Short-term home rental platform Airbnb said it has confidentially filed for an IPO with the U.S. Securities and Exchange Commission Wednesday.
The San Francisco-based company considered going public as early as in 2019, before Covid-19 became a global challenge that nearly halted all travel. The pandemic has forced Airbnb to halt marketing activities for 2020 and slash roughly 25% of its workforce.
The offering size has yet to be determined. In April, Airbnb raised a cumulative $2 billion in two rounds of debt, valuing the company at $18 billion. That figure is still significantly below the $31 billion it was valued at in 2017.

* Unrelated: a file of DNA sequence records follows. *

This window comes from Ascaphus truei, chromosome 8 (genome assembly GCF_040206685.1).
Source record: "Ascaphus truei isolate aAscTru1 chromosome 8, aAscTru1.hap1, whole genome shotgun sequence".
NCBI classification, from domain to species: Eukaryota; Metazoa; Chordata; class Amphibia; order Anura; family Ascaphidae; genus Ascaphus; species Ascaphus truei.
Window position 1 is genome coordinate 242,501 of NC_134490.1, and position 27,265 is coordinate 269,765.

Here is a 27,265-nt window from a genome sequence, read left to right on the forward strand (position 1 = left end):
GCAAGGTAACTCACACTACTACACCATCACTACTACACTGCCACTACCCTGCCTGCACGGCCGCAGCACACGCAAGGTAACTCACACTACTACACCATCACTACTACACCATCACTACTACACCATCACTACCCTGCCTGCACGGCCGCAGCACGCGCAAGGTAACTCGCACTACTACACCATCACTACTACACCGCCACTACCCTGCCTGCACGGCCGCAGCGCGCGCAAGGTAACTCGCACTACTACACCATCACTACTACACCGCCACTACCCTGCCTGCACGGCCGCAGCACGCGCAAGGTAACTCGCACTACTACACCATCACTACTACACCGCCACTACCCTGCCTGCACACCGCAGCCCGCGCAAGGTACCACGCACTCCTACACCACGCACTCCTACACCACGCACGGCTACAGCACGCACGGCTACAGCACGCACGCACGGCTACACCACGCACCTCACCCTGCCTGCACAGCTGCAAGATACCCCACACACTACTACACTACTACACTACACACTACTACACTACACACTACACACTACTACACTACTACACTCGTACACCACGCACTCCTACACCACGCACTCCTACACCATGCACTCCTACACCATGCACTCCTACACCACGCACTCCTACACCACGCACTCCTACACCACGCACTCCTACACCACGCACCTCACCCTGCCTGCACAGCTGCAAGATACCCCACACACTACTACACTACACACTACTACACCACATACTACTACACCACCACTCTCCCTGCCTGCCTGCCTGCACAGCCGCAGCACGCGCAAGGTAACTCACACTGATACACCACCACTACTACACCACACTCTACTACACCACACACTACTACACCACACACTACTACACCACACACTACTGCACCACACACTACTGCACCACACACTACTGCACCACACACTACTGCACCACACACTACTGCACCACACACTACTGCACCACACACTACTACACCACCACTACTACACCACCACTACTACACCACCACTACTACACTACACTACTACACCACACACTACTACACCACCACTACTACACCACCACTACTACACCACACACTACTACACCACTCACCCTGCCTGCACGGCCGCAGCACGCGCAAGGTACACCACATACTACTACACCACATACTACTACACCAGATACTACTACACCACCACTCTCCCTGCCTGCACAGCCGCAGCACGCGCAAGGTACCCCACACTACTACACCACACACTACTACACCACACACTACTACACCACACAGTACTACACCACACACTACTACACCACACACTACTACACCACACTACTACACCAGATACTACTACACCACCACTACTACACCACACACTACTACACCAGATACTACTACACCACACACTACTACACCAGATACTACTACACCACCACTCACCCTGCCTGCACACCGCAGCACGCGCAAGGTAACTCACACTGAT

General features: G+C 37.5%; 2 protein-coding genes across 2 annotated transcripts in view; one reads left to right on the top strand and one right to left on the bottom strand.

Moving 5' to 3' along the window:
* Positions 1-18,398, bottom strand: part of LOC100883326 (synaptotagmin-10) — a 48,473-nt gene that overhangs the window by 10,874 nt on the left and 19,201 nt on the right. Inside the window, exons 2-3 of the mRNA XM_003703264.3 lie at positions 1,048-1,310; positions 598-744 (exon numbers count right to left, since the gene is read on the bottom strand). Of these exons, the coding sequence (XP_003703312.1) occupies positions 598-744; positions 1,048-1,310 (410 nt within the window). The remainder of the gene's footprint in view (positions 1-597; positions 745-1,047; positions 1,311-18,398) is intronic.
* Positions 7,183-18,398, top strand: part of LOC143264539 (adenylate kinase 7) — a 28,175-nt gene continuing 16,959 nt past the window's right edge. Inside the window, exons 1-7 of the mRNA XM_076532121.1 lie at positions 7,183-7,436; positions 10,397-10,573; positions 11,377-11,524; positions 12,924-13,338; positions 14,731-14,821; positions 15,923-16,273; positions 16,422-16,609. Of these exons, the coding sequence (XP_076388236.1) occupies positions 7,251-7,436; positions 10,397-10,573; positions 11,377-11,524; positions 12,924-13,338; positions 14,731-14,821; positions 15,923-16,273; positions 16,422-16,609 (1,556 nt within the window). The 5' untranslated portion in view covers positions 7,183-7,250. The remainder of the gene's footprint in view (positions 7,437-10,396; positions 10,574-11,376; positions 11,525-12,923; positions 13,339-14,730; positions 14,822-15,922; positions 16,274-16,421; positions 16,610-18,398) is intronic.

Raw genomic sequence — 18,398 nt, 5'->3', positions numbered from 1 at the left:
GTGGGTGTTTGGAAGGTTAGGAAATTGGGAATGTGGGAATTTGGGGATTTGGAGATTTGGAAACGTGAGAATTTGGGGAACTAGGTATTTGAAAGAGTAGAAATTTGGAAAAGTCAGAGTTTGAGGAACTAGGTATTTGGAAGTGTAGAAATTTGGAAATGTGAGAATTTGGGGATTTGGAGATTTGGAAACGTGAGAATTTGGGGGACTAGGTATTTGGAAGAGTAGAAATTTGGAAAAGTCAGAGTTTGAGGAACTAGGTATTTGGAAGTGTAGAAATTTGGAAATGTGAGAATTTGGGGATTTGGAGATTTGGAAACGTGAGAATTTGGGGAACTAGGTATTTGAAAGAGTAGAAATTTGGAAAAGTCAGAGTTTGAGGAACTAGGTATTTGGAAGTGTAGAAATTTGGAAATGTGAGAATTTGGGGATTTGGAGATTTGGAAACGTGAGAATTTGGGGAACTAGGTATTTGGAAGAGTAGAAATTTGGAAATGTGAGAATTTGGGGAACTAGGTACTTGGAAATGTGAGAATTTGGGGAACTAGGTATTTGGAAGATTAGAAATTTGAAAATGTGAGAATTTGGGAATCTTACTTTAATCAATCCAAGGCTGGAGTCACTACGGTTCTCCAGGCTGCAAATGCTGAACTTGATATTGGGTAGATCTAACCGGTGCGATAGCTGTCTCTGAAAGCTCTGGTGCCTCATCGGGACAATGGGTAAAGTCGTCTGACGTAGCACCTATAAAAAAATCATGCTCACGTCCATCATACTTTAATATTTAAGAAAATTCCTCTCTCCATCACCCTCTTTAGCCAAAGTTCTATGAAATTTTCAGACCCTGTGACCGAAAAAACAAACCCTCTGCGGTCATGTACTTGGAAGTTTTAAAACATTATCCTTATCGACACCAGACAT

In the second quarter, Airbnb was hit hard: Revenues in the company tumbled 70% year-over-year to $335 million, as reported by Bloomberg. Its losses widened to $400 million from $335 million in the first quarter. Meanwhile, it has seen some recovery, as Airbnb said in July that guests booked more than 1 million nights in a day for the first time since March 3.
“We believe that investors are willing to look beyond COVID issues and value companies based upon post-COVID scenarios,” Kathleen Smith, principal at Renaissance Capital, a provider of institutional research and IPO ETFs said, as cited by Reuters.
She added, “It’s a constructive IPO market.”
The news outlet also reports that Morgan Stanley and Goldman Sachs Group Inc. are the lead advisers on the deal.